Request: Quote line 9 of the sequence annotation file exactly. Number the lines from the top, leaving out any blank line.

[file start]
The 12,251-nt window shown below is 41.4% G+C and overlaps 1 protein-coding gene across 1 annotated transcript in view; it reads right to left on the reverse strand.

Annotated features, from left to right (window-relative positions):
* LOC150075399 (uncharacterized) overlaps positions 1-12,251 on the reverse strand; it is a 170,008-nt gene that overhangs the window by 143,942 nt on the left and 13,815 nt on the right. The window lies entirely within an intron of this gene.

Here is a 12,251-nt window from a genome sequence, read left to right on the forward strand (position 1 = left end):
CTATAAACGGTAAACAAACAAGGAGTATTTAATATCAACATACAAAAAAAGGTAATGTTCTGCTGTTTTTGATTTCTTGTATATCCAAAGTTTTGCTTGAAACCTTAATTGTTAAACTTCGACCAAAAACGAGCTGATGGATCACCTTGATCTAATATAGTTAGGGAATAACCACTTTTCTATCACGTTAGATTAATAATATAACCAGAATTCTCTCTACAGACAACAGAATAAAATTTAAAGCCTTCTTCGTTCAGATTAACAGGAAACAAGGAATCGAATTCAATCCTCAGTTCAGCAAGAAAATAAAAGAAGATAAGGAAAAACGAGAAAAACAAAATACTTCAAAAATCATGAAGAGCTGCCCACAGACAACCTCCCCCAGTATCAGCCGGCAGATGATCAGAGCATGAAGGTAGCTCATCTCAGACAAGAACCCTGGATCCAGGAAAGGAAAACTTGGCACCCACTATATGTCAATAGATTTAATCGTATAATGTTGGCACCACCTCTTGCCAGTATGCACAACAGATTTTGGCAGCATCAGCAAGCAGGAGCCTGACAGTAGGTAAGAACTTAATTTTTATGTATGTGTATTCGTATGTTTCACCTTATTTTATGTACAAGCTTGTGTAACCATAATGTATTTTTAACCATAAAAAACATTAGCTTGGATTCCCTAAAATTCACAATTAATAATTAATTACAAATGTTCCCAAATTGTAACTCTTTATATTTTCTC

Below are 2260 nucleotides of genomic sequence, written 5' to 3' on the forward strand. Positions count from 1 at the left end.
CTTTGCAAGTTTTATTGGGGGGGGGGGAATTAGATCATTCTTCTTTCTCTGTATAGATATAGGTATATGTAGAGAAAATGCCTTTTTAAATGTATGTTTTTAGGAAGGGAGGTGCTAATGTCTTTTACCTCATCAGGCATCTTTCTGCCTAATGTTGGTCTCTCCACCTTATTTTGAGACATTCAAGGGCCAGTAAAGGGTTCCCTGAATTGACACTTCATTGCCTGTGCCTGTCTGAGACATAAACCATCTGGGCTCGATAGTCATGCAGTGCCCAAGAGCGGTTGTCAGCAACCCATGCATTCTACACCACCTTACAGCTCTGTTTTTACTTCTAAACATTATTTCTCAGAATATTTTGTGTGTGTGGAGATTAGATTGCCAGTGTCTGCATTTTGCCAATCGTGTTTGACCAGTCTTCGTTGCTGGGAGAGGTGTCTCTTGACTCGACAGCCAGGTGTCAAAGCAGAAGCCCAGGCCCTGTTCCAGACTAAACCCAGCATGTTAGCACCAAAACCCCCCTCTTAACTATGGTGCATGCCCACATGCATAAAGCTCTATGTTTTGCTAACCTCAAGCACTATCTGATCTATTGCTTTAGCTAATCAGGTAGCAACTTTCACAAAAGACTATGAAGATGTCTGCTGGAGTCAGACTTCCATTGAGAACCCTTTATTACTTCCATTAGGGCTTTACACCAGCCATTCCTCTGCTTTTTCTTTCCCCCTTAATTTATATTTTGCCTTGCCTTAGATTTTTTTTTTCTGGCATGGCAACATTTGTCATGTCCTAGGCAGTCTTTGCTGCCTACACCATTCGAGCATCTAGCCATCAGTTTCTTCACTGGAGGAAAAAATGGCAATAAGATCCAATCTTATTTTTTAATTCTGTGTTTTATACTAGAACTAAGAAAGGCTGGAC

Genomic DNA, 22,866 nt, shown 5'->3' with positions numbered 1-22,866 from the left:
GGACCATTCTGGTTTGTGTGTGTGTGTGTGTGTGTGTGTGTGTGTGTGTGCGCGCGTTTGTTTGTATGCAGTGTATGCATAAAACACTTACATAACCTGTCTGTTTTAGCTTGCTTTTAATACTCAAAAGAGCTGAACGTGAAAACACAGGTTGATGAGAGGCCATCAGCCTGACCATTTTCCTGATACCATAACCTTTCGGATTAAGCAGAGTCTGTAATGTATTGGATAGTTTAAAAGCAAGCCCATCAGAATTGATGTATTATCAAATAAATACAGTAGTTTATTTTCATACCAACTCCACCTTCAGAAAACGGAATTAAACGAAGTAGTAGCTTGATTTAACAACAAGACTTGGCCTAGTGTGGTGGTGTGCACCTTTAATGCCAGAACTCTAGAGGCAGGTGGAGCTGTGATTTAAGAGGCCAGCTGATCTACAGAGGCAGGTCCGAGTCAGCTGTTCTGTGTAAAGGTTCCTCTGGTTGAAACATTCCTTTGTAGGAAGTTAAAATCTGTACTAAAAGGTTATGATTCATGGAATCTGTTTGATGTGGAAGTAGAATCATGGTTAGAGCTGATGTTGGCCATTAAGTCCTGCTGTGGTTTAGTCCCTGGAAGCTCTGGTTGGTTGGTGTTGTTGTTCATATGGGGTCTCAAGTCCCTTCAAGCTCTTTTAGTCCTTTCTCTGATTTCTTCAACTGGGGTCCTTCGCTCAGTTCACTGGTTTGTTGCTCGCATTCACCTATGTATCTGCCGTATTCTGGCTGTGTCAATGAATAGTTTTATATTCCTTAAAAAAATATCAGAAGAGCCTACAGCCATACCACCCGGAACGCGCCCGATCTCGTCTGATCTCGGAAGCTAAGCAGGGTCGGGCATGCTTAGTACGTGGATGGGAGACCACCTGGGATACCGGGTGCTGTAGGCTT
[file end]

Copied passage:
GGACCATTCTGGTTTGTGTGTGTGTGTGTGTGTGTGTGTGTGTGTGTGTGCGCGCGTTTGTTTGTATGCAGTGTATGCATAAAACACTTACATAACCTGTCTGTTTTAGCTTGCTTTTAATACTCAAAAGAGCTGAACGTGAAAACACAGGTTGATGAGAGGCCATCAGCCTGACCATTTTCCTGATACCATAACCTTTCGGATTAAGCAGAGTCTGTAATGTATTGGATAGTTTAAAAGCAAGCCCATCAGAATTGATGTATTATCAAATAAATACAGTAGTTTATTTTCATACCAACTCCACCTTCAGAAAACGGAATTAAACGAAGTAGTAGCTTGATTTAACAACAAGACTTGGCCTAGTGTGGTGGTGTGCACCTTTAATGCCAGAACTCTAGAGGCAGGTGGAGCTGTGATTTAAGAGGCCAGCTGATCTACAGAGGCAGGTCCGAGTCAGCTGTTCTGTGTAAAGGTTCCTCTGGTTGAAACATTCCTTTGTAGGAAGTTAAAATCTGTACTAAAAGGTTATGATTCATGGAATCTGTTTGATGTGGAAGTAGAATCATGGTTAGAGCTGATGTTGGCCATTAAGTCCTGCTGTGGTTTAGTCCCTGGAAGCTCTGGTTGGTTGGTGTTGTTGTTCATATGGGGTCTCAAGTCCCTTCAAGCTCTTTTAGTCCTTTCTCTGATTTCTTCAACTGGGGTCCTTCGCTCAGTTCACTGGTTTGTTGCTCGCATTCACCTATGTATCTGCCGTATTCTGGCTGTGTCAATGAATAGTTTTATATTCCTTAAAAAAATATCAGAAGAGCCTACAGCCATACCACCCGGAACGCGCCCGATCTCGTCTGATCTCGGAAGCTAAGCAGGGTCGGGCATGCTTAGTACGTGGATGGGAGACCACCTGGGATACCGGGTGCTGTAGGCTT